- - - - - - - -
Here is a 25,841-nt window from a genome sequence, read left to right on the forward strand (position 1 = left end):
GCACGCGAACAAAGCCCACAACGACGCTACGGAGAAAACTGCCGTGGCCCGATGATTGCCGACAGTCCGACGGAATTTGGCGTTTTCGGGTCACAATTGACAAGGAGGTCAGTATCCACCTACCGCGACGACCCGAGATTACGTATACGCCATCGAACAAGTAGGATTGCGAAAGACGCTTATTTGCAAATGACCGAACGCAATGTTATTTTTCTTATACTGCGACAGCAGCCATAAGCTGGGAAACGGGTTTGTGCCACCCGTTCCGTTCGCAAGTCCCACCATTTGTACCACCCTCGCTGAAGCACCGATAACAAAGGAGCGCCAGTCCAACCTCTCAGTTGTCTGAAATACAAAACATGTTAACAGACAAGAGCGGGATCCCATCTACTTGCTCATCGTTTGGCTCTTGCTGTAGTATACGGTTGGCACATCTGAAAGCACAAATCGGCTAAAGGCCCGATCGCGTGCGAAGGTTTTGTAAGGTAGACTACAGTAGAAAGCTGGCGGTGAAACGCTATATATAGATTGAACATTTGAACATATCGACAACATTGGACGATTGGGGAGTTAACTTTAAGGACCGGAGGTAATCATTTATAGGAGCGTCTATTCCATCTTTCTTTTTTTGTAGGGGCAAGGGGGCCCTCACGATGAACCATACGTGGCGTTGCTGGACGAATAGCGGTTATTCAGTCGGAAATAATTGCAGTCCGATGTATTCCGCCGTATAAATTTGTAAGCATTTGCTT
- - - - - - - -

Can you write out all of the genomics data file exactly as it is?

Here is a 25,841-nt window from a genome sequence, read left to right on the forward strand (position 1 = left end):
GCACGCGAACAAAGCCCACAACGACGCTACGGAGAAAACTGCCGTGGCCCGATGATTGCCGACAGTCCGACGGAATTTGGCGTTTTCGGGTCACAATTGACAAGGAGGTCAGTATCCACCTACCGCGACGACCCGAGATTACGTATACGCCATCGAACAAGTAGGATTGCGAAAGACGCTTATTTGCAAATGACCGAACGCAATGTTATTTTTCTTATACTGCGACAGCAGCCATAAGCTGGGAAACGGGTTTGTGCCACCCGTTCCGTTCGCAAGTCCCACCATTTGTACCACCCTCGCTGAAGCACCGATAACAAAGGAGCGCCAGTCCAACCTCTCAGTTGTCTGAAATACAAAACATGTTAACAGACAAGAGCGGGATCCCATCTACTTGCTCATCGTTTGGCTCTTGCTGTAGTATACGGTTGGCACATCTGAAAGCACAAATCGGCTAAAGGCCCGATCGCGTGCGAAGGTTTTGTAAGGTAGACTACAGTAGAAAGCTGGCGGTGAAACGCTATATATAGATTGAACATTTGAACATATCGACAACATTGGACGATTGGGGAGTTAACTTTAAGGACCGGAGGTAATCATTTATAGGAGCGTCTATTCCATCTTTCTTTTTTTGTAGGGGCAAGGGGGCCCTCACGATGAACCATACGTGGCGTTGCTGGACGAATAGCGGTTATTCAGTCGGAAATAATTGCAGTCCGATGTATTCCGCCGTATAAATTTGTAAGCATTTGCTT